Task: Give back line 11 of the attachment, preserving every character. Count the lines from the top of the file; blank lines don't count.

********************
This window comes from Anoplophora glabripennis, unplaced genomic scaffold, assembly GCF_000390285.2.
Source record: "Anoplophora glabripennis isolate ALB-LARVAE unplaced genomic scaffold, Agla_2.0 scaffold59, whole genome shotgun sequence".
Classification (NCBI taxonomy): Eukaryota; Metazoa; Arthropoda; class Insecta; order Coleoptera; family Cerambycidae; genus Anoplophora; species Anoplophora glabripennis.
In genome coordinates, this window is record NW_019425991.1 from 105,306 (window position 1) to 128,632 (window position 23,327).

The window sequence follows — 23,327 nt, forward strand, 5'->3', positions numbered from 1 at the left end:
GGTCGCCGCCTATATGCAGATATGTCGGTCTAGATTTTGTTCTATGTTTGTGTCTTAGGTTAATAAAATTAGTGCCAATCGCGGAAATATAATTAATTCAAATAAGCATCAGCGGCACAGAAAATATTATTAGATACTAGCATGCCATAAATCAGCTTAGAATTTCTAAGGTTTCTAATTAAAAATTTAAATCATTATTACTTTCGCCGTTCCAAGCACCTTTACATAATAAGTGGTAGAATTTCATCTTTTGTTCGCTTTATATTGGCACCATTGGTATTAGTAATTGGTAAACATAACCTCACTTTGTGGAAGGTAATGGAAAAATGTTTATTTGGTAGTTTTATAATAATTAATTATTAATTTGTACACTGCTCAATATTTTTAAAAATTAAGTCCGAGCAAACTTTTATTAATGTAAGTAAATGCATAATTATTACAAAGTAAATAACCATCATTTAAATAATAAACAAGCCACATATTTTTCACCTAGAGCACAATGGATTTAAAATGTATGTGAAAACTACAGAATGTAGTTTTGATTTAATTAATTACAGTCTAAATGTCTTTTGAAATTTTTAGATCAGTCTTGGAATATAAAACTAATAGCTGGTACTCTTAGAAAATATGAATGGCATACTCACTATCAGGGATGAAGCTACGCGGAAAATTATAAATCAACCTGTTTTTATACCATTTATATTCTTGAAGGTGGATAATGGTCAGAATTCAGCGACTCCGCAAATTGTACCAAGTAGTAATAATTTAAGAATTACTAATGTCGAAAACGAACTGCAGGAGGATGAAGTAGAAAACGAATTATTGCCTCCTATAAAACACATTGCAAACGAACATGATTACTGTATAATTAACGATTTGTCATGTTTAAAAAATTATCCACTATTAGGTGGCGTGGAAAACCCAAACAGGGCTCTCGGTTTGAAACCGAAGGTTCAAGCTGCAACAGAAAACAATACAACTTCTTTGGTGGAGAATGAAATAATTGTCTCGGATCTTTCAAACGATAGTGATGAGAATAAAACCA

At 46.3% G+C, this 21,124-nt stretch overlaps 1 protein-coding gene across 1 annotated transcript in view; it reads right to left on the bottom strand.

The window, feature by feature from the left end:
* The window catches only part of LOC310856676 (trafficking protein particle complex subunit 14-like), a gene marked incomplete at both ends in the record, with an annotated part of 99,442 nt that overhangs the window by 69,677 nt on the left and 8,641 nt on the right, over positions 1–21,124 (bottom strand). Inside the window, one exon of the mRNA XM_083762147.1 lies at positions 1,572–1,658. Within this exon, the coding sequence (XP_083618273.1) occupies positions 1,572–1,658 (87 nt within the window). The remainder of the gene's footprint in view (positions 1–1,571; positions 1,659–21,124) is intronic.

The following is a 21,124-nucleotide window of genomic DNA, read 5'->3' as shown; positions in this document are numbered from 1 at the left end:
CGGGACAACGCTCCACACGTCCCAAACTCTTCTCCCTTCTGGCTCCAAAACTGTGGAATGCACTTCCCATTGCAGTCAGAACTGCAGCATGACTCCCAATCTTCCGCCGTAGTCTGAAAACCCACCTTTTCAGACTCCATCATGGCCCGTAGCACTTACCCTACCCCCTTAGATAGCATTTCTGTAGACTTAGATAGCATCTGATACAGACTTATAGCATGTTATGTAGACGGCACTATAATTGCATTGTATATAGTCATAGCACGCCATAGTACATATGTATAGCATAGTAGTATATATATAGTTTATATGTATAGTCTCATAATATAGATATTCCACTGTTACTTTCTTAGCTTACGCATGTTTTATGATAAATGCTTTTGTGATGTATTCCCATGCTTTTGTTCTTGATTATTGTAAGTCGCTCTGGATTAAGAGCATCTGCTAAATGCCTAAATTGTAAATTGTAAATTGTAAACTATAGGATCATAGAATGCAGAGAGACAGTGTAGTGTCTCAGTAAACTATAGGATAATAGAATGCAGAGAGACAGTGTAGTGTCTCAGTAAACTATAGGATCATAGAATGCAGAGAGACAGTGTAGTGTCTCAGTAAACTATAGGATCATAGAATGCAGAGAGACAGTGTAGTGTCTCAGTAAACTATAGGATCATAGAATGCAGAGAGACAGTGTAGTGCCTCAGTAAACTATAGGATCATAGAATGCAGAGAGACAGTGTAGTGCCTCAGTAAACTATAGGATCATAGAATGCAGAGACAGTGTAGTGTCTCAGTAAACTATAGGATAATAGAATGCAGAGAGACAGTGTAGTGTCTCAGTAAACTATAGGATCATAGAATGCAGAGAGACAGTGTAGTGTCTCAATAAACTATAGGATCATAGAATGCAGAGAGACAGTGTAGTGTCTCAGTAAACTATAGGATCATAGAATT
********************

CGGGACAACGCTCCACACGTCCCAAACTCTTCTCCCTTCTGGCTCCAAAACTGTGGAATGCACTTCCCATTGCAGTCAGAACTGCAGCATGACTCCCAATCTTCCGCCGTAGTCTGAAAACCCACCTTTTCAGACTCCATCATGGCCCGTAGCACTTACCCTACCCCCTTAGATAGCATTTCTGTAGACTTAGATAGCATCTGATACAGACTTATAGCATGTTATGTAGACGGCACTATAATTGCATTGTATATAGTCATAGCACGCCATAGTACATATGTATAGCATAGTAGTATATATATAGTTTATATGTATAGTCTCATAATATAGATATTCCACTGTTACTTTCTTAGCTTACGCATGTTTTATGATAAATGCTTTTGTGATGTATTCCCATGCTTTTGTTCTTGATTATTGTAAGTCGCTCTGGATTAAGAGCATCTGCTAAATGCCTAAATTGTAAATTGTAAATTGTAAACTATAGGATCATAGAATGCAGAGAGACAGTGTAGTGTCTCAGTAAACTATAGGATAATAGAATGCAGAGAGACAGTGTAGTGTCTCAGTAAACTATAGGATCATAGAATGCAGAGAGACAGTGTAGTGTCTCAGTAAACTATAGGATCATAGAATGCAGAGAGACAGTGTAGTGTCTCAGTAAACTATAGGATCATAGAATGCAGAGAGACAGTGTAGTGCCTCAGTAAACTATAGGATCATAGAATGCAGAGAGACAGTGTAGTGCCTCAGTAAACTATAGGATCATAGAATGCAGAGACAGTGTAGTGTCTCAGTAAACTATAGGATAATAGAATGCAGAGAGACAGTGTAGTGTCTCAGTAAACTATAGGATCATAGAATGCAGAGAGACAGTGTAGTGTCTCAATAAACTATAGGATCATAGAATGCAGAGAGACAGTGTAGTGTCTCAGTAAACTATAGGATCATAGAATT